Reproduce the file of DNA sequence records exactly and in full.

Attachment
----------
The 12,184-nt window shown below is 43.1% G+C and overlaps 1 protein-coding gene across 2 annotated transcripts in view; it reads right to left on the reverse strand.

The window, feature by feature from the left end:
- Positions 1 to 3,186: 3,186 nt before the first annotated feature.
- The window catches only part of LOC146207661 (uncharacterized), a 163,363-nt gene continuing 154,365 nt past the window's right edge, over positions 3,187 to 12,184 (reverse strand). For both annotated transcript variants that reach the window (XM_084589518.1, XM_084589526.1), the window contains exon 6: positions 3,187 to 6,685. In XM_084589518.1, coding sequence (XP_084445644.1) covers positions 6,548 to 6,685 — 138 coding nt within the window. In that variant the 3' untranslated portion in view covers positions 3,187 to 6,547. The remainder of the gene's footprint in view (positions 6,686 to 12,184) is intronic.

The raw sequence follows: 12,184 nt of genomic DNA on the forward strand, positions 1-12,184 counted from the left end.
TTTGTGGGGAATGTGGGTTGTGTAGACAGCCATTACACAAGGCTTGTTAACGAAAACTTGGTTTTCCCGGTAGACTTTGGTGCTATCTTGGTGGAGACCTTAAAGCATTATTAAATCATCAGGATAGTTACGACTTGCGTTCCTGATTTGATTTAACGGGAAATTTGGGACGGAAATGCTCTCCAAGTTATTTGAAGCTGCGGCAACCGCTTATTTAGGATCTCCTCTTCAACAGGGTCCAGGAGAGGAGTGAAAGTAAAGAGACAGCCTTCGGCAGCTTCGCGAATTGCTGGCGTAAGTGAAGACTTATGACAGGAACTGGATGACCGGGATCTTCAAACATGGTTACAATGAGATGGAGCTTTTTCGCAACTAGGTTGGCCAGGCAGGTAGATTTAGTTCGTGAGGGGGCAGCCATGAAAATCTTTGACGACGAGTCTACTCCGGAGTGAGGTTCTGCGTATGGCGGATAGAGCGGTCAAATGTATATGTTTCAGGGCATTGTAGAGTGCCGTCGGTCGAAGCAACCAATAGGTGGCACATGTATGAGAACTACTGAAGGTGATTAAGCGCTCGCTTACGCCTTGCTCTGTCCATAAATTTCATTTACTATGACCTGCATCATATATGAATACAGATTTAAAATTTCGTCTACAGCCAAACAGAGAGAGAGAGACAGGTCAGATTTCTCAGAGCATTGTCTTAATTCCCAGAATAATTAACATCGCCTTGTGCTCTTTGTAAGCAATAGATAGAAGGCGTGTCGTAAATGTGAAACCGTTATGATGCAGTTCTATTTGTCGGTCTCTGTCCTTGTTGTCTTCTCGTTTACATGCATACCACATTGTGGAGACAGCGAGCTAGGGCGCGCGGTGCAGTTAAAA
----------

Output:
The 12,184-nt window shown below is 43.1% G+C and overlaps 1 protein-coding gene across 2 annotated transcripts in view; it reads right to left on the reverse strand.

The window, feature by feature from the left end:
- Positions 1 to 3,186: 3,186 nt before the first annotated feature.
- The window catches only part of LOC146207661 (uncharacterized), a 163,363-nt gene continuing 154,365 nt past the window's right edge, over positions 3,187 to 12,184 (reverse strand). For both annotated transcript variants that reach the window (XM_084589518.1, XM_084589526.1), the window contains exon 6: positions 3,187 to 6,685. In XM_084589518.1, coding sequence (XP_084445644.1) covers positions 6,548 to 6,685 — 138 coding nt within the window. In that variant the 3' untranslated portion in view covers positions 3,187 to 6,547. The remainder of the gene's footprint in view (positions 6,686 to 12,184) is intronic.

The raw sequence follows: 12,184 nt of genomic DNA on the forward strand, positions 1-12,184 counted from the left end.
TTTGTGGGGAATGTGGGTTGTGTAGACAGCCATTACACAAGGCTTGTTAACGAAAACTTGGTTTTCCCGGTAGACTTTGGTGCTATCTTGGTGGAGACCTTAAAGCATTATTAAATCATCAGGATAGTTACGACTTGCGTTCCTGATTTGATTTAACGGGAAATTTGGGACGGAAATGCTCTCCAAGTTATTTGAAGCTGCGGCAACCGCTTATTTAGGATCTCCTCTTCAACAGGGTCCAGGAGAGGAGTGAAAGTAAAGAGACAGCCTTCGGCAGCTTCGCGAATTGCTGGCGTAAGTGAAGACTTATGACAGGAACTGGATGACCGGGATCTTCAAACATGGTTACAATGAGATGGAGCTTTTTCGCAACTAGGTTGGCCAGGCAGGTAGATTTAGTTCGTGAGGGGGCAGCCATGAAAATCTTTGACGACGAGTCTACTCCGGAGTGAGGTTCTGCGTATGGCGGATAGAGCGGTCAAATGTATATGTTTCAGGGCATTGTAGAGTGCCGTCGGTCGAAGCAACCAATAGGTGGCACATGTATGAGAACTACTGAAGGTGATTAAGCGCTCGCTTACGCCTTGCTCTGTCCATAAATTTCATTTACTATGACCTGCATCATATATGAATACAGATTTAAAATTTCGTCTACAGCCAAACAGAGAGAGAGAGACAGGTCAGATTTCTCAGAGCATTGTCTTAATTCCCAGAATAATTAACATCGCCTTGTGCTCTTTGTAAGCAATAGATAGAAGGCGTGTCGTAAATGTGAAACCGTTATGATGCAGTTCTATTTGTCGGTCTCTGTCCTTGTTGTCTTCTCGTTTACATGCATACCACATTGTGGAGACAGCGAGCTAGGGCGCGCGGTGCAGTTAAAA